I had the pleasure of reading through the full series (see the full list: http://www.comicbookherald.com/the-complete-marvel-reading-order-guide/guide-part-4-house-of-m/), and figured I would spend some time talking about them. Today we're looking at a single issue of Black Panther, along with the complete 8-issue story event.
Read 'em all!
House of M: Fantastic Four
House of M: Spider-Man
House of M: Incredible Hulk
House of M: Black Panther #7 and House of M
"Soul Power in the House of M"
by Reginald Hudlin, Trevor Hairsine, et al.
Black Panther #7 happens at some point when Doom is still in control of Latveria, so anytime before the last few issues of House of M: Fantastic Four. The official placemark is between Issues 5 and 6 of the main storyline. I'm really fond of this issue, for the way it dives into the lives of major players of the House of M, and for the way the characters "act" through the art.
T'Challa, the Black Panther, mails the head back to Magneto, and it's one move in the game of political chess that they play out. I really enjoy the macroscopic view of this political war between Magneto and his appointed rulers, with the microscopic view of the actions that they take, and the romances that arise in the war. Quicksilver professes his love for Storm, both because he truly loves her, but also because his father is intent on breaking up the marriage between her and T'Challa.
The boiling royal tension erupts when Magneto sends Apocalypse to lay siege on T'Challa's kingdom, and the results are glorious with a great twist from Black Bolt. Expertly written, meticulously drawn. Black Panther #7 might just be the best single issue to come out of the House of M.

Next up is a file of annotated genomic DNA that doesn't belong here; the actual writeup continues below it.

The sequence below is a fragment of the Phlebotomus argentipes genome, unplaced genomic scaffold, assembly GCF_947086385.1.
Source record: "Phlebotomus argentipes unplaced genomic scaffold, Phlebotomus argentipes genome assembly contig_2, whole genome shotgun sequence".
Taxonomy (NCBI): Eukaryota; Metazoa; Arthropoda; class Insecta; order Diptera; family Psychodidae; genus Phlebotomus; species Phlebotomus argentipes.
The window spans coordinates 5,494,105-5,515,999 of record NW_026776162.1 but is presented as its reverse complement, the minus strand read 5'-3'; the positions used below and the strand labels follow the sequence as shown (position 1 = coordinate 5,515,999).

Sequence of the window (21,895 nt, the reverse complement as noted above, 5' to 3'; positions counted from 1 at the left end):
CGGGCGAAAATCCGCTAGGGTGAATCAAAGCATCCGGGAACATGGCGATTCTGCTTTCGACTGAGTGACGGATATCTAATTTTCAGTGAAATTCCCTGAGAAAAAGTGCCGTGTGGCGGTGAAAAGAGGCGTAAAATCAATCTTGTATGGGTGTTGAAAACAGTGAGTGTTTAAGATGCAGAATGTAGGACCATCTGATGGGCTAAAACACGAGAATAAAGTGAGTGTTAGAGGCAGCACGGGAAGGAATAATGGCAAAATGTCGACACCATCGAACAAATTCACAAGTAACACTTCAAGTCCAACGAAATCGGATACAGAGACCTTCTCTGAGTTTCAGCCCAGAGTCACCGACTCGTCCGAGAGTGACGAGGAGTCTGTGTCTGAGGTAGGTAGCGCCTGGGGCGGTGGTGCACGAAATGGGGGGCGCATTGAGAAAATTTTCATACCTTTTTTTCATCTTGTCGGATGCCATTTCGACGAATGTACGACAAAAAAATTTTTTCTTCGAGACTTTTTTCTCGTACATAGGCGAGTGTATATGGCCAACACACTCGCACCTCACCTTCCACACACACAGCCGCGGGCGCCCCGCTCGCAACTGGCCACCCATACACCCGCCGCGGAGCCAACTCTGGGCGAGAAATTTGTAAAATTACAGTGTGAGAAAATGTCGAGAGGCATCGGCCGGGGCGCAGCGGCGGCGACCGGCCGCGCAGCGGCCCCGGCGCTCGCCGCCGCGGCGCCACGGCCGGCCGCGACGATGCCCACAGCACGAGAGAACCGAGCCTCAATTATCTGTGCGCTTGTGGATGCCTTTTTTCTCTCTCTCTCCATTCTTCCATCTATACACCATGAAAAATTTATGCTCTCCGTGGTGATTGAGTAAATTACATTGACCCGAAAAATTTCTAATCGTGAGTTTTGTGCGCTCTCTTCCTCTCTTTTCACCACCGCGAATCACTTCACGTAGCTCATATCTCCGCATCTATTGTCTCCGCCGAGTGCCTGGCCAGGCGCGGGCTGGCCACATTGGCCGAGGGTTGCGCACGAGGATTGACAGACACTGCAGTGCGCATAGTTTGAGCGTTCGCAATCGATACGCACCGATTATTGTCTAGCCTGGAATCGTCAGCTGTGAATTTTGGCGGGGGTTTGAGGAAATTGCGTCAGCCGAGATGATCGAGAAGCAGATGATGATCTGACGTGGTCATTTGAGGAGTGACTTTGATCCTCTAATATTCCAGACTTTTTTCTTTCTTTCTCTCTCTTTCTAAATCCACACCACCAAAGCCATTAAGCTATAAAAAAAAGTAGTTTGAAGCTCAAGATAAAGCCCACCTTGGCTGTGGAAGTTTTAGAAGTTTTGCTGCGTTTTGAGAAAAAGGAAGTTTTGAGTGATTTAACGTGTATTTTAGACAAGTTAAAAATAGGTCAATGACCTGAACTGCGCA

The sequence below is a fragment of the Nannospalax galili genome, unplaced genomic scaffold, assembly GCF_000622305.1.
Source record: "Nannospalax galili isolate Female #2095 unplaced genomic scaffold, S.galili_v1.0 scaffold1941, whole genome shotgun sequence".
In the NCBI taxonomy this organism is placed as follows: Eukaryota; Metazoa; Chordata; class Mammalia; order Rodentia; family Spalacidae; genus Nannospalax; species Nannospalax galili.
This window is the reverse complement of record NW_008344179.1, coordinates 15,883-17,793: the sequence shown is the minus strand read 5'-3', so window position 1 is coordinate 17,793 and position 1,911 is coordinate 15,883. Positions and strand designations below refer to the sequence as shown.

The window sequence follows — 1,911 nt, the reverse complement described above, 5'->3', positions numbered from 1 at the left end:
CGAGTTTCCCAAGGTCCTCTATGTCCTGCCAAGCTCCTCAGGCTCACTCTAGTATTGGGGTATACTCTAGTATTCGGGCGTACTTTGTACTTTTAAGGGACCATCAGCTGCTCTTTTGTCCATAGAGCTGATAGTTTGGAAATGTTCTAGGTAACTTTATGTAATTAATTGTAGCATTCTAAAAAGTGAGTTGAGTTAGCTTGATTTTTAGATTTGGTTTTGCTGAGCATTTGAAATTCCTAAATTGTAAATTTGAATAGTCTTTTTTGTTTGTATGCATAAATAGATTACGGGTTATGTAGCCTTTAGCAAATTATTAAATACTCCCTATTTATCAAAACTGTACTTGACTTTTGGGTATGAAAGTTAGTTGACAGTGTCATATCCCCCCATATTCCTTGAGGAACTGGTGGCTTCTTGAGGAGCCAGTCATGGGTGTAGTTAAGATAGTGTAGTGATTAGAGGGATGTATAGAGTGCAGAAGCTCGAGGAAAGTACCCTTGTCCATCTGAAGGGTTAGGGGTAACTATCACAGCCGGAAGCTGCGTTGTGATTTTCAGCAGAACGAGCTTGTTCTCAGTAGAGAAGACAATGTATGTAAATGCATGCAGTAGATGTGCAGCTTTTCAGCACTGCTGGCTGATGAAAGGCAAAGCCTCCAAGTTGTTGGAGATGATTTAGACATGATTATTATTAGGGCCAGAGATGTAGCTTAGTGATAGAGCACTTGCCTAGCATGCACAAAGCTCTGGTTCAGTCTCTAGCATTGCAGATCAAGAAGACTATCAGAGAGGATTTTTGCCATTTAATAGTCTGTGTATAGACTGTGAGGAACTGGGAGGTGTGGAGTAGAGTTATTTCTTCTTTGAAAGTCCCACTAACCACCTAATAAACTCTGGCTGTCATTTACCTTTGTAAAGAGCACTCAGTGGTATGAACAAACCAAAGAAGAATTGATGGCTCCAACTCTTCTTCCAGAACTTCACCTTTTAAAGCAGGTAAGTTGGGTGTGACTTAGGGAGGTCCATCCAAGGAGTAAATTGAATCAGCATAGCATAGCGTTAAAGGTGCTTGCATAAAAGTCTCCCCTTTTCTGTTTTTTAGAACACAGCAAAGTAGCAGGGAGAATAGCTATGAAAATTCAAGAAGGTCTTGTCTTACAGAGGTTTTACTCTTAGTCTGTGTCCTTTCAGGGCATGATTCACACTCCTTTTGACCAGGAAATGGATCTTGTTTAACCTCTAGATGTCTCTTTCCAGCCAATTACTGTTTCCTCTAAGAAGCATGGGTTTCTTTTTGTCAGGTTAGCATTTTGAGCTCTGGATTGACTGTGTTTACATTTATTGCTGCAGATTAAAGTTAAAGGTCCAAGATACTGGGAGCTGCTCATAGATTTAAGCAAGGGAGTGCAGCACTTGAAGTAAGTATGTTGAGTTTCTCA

House of M #'s 1-8
by Brian Bendis, Olivier Coipel, et al.
I wish I could say the same for the storyarc proper. House of M is a lot of an action movie; you don't really get to dwell on characters so much, but you need to move from plot point to plot point. Character A needs to get McGuffin Z in order to save Character/World/Girl B, while killing bad guys X and causing explosions Y. And that's not to say that I don't love action movies; it's just that nothing remarkable happens in the 8 issues that much mattered, other than characters talking about how awesome/terrible/mediocre it is to live in a world ruled by mutants.
You read and read about how strange this role reversal is, how mutants control society now, and wait until you hear what actually happened to the world, in issue 7 or 8, and then, yay, everything's back where it was, mostly. The stuff that's different, well, that's going to tie in to this new story we have for you, told in the next super secret crisis event.
House of M promises you the story of what would happen if mutants ruled the world, and I suppose it delivers, assuming that a story is a connection of plot points. But there isn't any heart in the story that engages the reader. Maybe it's event fatigue, maybe it's my cynicism setting in, maybe it's my 6-year separation from the comic book, but House of M is an art gallery at best, and a shell of a story at worst. This story exists only to tell the other stories told in tangential titles like Black Panther.
As much as I rag on it, here is this sweet two-page splash from Coipel when Spider-Man gets his memories back. Even when he gets a break, he doesn't get a break from the Marvel Universe. . .
If you too would like to read through the House of M series, there are a few series that you can skip, and some one-offs that are surprisingly good. Some surprisingly good one-shots include: Black Panther #7 and Captain America #10, which I previously wrote about collected in the Winter Soldier omni.
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